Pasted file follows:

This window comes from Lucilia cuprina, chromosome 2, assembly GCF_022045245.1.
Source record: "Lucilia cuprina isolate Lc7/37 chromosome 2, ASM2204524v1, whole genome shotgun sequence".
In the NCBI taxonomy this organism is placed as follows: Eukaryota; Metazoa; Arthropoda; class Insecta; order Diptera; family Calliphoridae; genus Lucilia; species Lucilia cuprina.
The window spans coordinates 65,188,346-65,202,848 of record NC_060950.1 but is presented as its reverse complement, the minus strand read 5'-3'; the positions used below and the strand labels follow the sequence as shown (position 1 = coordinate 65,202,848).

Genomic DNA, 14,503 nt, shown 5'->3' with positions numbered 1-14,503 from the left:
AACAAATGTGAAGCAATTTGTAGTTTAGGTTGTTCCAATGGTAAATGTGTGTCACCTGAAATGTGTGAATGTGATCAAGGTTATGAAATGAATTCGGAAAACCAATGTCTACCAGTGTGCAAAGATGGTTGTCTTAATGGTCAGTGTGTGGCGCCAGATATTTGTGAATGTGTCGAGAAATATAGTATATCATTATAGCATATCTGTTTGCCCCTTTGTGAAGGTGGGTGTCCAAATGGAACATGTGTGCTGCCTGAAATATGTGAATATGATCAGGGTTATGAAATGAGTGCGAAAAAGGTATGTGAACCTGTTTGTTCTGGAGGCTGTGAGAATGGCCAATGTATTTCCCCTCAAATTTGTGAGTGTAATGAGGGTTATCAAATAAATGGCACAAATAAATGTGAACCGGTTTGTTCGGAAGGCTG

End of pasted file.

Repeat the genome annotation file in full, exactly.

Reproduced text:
This window comes from Lucilia cuprina, chromosome 2, assembly GCF_022045245.1.
Source record: "Lucilia cuprina isolate Lc7/37 chromosome 2, ASM2204524v1, whole genome shotgun sequence".
In the NCBI taxonomy this organism is placed as follows: Eukaryota; Metazoa; Arthropoda; class Insecta; order Diptera; family Calliphoridae; genus Lucilia; species Lucilia cuprina.
The window spans coordinates 65,188,346-65,202,848 of record NC_060950.1 but is presented as its reverse complement, the minus strand read 5'-3'; the positions used below and the strand labels follow the sequence as shown (position 1 = coordinate 65,202,848).

Genomic DNA, 14,503 nt, shown 5'->3' with positions numbered 1-14,503 from the left:
AACAAATGTGAAGCAATTTGTAGTTTAGGTTGTTCCAATGGTAAATGTGTGTCACCTGAAATGTGTGAATGTGATCAAGGTTATGAAATGAATTCGGAAAACCAATGTCTACCAGTGTGCAAAGATGGTTGTCTTAATGGTCAGTGTGTGGCGCCAGATATTTGTGAATGTGTCGAGAAATATAGTATATCATTATAGCATATCTGTTTGCCCCTTTGTGAAGGTGGGTGTCCAAATGGAACATGTGTGCTGCCTGAAATATGTGAATATGATCAGGGTTATGAAATGAGTGCGAAAAAGGTATGTGAACCTGTTTGTTCTGGAGGCTGTGAGAATGGCCAATGTATTTCCCCTCAAATTTGTGAGTGTAATGAGGGTTATCAAATAAATGGCACAAATAAATGTGAACCGGTTTGTTCGGAAGGCTG